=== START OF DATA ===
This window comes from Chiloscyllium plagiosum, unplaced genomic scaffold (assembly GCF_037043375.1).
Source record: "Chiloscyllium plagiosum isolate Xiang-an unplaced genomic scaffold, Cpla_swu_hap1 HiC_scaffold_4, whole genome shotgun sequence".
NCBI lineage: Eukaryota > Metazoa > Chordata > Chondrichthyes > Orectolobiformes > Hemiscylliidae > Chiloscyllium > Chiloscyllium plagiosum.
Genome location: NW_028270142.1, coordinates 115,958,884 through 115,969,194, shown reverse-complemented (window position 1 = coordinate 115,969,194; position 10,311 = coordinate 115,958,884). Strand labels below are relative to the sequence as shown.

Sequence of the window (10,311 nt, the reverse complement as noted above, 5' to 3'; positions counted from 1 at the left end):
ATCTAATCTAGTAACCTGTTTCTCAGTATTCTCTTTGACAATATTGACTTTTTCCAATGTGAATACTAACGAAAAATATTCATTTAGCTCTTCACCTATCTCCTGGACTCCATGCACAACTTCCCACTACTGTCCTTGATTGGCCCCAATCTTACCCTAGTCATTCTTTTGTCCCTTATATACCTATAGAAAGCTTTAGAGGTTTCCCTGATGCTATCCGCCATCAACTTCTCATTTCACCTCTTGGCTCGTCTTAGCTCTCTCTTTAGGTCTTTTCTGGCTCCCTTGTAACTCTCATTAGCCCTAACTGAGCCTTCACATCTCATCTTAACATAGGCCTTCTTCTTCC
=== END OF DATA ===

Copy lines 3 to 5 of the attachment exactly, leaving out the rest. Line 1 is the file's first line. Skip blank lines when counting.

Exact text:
NCBI lineage: Eukaryota > Metazoa > Chordata > Chondrichthyes > Orectolobiformes > Hemiscylliidae > Chiloscyllium > Chiloscyllium plagiosum.
Genome location: NW_028270142.1, coordinates 115,958,884 through 115,969,194, shown reverse-complemented (window position 1 = coordinate 115,969,194; position 10,311 = coordinate 115,958,884). Strand labels below are relative to the sequence as shown.

Sequence of the window (10,311 nt, the reverse complement as noted above, 5' to 3'; positions counted from 1 at the left end):